Vegetarian Discussion: Vegan And Vegetarian Quotes

Vegan And Vegetarian Quotes
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Scott
2006-12-07 19:18:40 EST
Vegan and Vegetarian Quotes

http://scotthughes.biz/vegan_quotes.html

"Whatever my own practice may be, I have no doubt that it is a part of
the destiny of the human race, in its gradual improvement, to leave off
eating animals, as surely as the savage tribes have left off eating
each other when they came in contact with the more civilized." -Henry
David Thoreau

"He who is cruel to animals becomes hard also in his dealings with men.
We can judge the heart of a man by his treatment of animals." -Immanuel
Kant

"The greatness of a nation and its moral progress can be judged by the
way its animals are treated." -Mohandas Gandhi (a.k.a. Mahatma)


Dutch
2006-12-07 20:38:47 EST

"Scott" <scott@scotthughes.biz> wrote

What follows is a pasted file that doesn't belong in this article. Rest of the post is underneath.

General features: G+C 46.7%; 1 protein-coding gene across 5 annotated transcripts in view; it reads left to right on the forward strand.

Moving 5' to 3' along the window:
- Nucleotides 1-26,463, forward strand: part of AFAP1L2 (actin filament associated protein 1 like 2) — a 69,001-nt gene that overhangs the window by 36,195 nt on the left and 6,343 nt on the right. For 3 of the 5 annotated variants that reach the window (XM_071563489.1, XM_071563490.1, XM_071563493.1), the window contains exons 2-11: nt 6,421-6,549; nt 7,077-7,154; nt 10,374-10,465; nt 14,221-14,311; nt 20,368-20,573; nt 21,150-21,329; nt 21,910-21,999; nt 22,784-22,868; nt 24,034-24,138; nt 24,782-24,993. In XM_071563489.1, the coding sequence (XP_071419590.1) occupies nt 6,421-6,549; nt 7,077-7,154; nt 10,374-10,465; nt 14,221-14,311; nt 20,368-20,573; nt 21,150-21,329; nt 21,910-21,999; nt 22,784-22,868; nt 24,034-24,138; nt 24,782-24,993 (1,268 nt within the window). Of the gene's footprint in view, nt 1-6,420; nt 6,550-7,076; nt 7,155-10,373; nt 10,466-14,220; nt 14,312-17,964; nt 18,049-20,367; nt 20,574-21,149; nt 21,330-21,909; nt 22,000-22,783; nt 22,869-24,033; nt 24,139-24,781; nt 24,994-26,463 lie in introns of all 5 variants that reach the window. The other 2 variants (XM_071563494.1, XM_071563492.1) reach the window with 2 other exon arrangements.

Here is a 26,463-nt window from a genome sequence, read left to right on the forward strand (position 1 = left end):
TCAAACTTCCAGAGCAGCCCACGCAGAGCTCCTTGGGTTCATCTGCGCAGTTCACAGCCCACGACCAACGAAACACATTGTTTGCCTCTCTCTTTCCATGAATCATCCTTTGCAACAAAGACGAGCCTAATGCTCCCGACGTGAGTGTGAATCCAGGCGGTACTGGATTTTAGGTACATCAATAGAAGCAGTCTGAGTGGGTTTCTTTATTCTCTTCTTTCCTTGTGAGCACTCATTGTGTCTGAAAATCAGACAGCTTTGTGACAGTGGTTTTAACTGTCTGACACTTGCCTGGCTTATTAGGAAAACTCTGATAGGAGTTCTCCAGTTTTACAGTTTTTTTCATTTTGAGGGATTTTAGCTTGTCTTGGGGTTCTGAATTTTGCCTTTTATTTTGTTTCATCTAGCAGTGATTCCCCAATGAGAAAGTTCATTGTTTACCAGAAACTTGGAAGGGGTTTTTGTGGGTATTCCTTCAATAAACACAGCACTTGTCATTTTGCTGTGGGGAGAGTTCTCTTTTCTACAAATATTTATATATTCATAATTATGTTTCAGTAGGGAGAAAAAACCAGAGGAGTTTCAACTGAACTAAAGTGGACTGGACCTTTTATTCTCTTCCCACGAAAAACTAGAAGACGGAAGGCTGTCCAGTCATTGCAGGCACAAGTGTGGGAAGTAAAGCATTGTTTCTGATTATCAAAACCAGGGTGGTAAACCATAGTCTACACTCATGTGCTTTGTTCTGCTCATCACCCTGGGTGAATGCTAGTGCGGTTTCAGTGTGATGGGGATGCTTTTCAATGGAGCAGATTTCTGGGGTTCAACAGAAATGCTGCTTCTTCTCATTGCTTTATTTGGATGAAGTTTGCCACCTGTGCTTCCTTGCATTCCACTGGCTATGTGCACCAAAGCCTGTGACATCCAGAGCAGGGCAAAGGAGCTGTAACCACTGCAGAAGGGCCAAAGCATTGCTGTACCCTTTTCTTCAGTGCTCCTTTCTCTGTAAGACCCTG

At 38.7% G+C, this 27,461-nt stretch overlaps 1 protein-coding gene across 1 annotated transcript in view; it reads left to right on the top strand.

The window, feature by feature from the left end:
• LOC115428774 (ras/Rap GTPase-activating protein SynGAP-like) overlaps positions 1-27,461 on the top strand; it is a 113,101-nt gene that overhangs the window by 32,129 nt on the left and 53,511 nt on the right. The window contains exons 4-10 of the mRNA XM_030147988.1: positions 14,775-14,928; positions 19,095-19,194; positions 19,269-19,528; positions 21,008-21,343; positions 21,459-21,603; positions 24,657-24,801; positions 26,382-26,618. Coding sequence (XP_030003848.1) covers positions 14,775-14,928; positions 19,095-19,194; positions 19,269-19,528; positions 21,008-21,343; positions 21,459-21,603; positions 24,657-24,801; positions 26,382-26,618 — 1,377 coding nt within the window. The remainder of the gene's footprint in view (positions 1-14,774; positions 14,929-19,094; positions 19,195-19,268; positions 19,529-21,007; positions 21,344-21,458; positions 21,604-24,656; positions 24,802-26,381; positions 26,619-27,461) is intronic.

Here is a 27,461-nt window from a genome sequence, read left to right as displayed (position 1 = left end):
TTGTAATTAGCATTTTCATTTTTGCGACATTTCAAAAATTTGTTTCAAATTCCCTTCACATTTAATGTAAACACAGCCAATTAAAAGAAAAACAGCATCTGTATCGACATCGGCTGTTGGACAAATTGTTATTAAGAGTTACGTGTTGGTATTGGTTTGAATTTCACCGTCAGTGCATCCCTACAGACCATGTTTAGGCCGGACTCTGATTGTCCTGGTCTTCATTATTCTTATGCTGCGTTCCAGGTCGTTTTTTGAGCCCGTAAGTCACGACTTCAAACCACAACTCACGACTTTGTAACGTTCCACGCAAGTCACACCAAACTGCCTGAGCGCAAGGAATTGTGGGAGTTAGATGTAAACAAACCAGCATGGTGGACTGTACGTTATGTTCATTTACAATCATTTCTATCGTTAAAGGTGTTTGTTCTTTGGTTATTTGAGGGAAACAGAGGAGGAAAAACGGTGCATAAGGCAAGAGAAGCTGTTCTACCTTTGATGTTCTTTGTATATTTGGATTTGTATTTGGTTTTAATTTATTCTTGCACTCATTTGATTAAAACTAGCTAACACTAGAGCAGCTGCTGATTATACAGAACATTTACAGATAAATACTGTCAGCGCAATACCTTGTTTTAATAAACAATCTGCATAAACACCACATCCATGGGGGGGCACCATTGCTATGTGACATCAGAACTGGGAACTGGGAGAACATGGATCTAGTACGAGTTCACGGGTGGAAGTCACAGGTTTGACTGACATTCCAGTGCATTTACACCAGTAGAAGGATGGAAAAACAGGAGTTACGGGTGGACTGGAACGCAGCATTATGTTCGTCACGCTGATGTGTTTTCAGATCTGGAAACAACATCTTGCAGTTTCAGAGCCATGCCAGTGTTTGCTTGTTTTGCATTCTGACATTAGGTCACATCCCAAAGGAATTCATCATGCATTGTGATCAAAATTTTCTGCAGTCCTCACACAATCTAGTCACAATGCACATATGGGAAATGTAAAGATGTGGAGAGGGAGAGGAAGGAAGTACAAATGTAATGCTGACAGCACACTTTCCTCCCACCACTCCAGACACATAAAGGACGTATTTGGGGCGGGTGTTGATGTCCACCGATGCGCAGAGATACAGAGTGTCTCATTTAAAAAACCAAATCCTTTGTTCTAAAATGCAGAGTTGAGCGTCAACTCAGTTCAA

> Vegan and Vegetarian Quotes
>
> http://scotthughes.biz/vegan_quotes.html
>
> "Whatever my own practice may be, I have no doubt that it is a part of
> the destiny of the human race, in its gradual improvement, to leave off
> eating animals, as surely as the savage tribes have left off eating
> each other when they came in contact with the more civilized." -Henry
> David Thoreau

Thoreau was not a vegetarian, so his statement seems a little suspect. Is he
comparing himself to cannibals?

> "He who is cruel to animals becomes hard also in his dealings with men.
> We can judge the heart of a man by his treatment of animals." -Immanuel
> Kant
>
> "The greatness of a nation and its moral progress can be judged by the